Colorado Culinary school students with a vested interest in where their raw materials are sourced from may want to pay attention to the upcoming elections. According to The Denver Post, the Colorado Secretary of State has announced that a proposition regarding GMOs, or genetically modified organisms, will be on the ballot this November. Specifically, the proposition will be regarding whether or not GMOs will require special labeling identifying them as genetically modified.
The initiative, known formally as Proposition 105, is backed by a group calling themselves Right to Know Colorado who campaigned eagerly to get formally added to the ballot. The requirement for moving a proposition into the electoral stage in Colorado is 86,105 signatures. The Post has reported that Right to Know Colorado submitted 171,370 signatures to the Secretary of State’s office before the due date of Aug. 4 and that, following review, the signatures had a 73 percent validity rate.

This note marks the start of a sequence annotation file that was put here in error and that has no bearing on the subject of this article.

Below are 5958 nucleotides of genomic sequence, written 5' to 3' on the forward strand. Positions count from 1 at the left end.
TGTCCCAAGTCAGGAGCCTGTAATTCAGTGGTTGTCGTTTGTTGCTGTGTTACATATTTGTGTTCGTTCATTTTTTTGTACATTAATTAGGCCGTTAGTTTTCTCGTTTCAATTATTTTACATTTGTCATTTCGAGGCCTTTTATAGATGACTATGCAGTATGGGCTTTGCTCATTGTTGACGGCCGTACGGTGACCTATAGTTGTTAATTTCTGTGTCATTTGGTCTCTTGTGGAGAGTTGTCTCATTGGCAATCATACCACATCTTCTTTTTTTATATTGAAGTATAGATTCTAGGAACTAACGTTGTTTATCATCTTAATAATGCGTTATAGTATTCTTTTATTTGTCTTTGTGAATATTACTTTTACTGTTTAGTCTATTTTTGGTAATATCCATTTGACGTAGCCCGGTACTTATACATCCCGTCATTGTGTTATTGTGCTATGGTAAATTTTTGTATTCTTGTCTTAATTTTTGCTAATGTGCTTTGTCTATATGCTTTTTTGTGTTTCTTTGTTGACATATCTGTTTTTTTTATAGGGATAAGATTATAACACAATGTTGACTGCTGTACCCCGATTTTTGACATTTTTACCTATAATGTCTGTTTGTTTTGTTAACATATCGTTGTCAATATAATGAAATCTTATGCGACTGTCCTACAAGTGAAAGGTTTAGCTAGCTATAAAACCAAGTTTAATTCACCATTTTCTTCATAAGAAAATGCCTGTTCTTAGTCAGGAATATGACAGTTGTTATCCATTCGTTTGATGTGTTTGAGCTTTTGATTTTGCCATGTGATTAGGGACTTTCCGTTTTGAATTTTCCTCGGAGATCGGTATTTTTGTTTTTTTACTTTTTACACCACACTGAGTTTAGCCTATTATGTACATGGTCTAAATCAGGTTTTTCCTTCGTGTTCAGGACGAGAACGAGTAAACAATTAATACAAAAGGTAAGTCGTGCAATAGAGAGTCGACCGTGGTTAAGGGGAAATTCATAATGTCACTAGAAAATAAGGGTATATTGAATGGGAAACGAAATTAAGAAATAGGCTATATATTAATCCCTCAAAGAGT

If passed, proposition 105 would require certain foods to bear labels that read “produced with genetic engineering.” These changes, which would tentatively take place July 1, 2016, would only apply to certain types of GMOs. For example, while all genetically modified vegetables would need to be labeled, food produced from animals fed GMOs, alcohol, pre-packaged food that is ready to eat and medically prescribed food would not.
While the initiative has received a great deal of support, as illustrated by the raw volume of signatures that Right to Know Colorado was able to gather, not everyone is in favor of it. Sara Froelich, a spokeswoman for the organized opposition, The Coalition Against the Misleading Label Initiative, argued to the Post that it would raise prices and provide potentially ill-informed information.
“Proposition 105 will absolutely raise food prices to the tune of hundreds of dollars per year for a family of four,” said Froelich. “We have a broad coalition who are very concerned about Proposition 105.”